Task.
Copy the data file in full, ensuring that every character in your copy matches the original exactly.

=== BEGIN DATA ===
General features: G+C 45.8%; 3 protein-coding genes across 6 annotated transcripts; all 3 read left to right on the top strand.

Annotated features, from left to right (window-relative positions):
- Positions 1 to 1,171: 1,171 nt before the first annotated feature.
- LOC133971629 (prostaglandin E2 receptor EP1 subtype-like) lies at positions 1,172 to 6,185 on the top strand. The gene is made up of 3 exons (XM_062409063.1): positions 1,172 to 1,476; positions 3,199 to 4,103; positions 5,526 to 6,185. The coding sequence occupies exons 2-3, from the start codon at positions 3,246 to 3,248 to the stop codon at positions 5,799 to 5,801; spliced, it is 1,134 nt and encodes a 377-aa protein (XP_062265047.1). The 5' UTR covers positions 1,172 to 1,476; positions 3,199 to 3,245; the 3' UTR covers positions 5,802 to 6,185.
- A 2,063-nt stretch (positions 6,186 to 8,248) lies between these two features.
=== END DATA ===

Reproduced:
General features: G+C 45.8%; 3 protein-coding genes across 6 annotated transcripts; all 3 read left to right on the top strand.

Annotated features, from left to right (window-relative positions):
- Positions 1 to 1,171: 1,171 nt before the first annotated feature.
- LOC133971629 (prostaglandin E2 receptor EP1 subtype-like) lies at positions 1,172 to 6,185 on the top strand. The gene is made up of 3 exons (XM_062409063.1): positions 1,172 to 1,476; positions 3,199 to 4,103; positions 5,526 to 6,185. The coding sequence occupies exons 2-3, from the start codon at positions 3,246 to 3,248 to the stop codon at positions 5,799 to 5,801; spliced, it is 1,134 nt and encodes a 377-aa protein (XP_062265047.1). The 5' UTR covers positions 1,172 to 1,476; positions 3,199 to 3,245; the 3' UTR covers positions 5,802 to 6,185.
- A 2,063-nt stretch (positions 6,186 to 8,248) lies between these two features.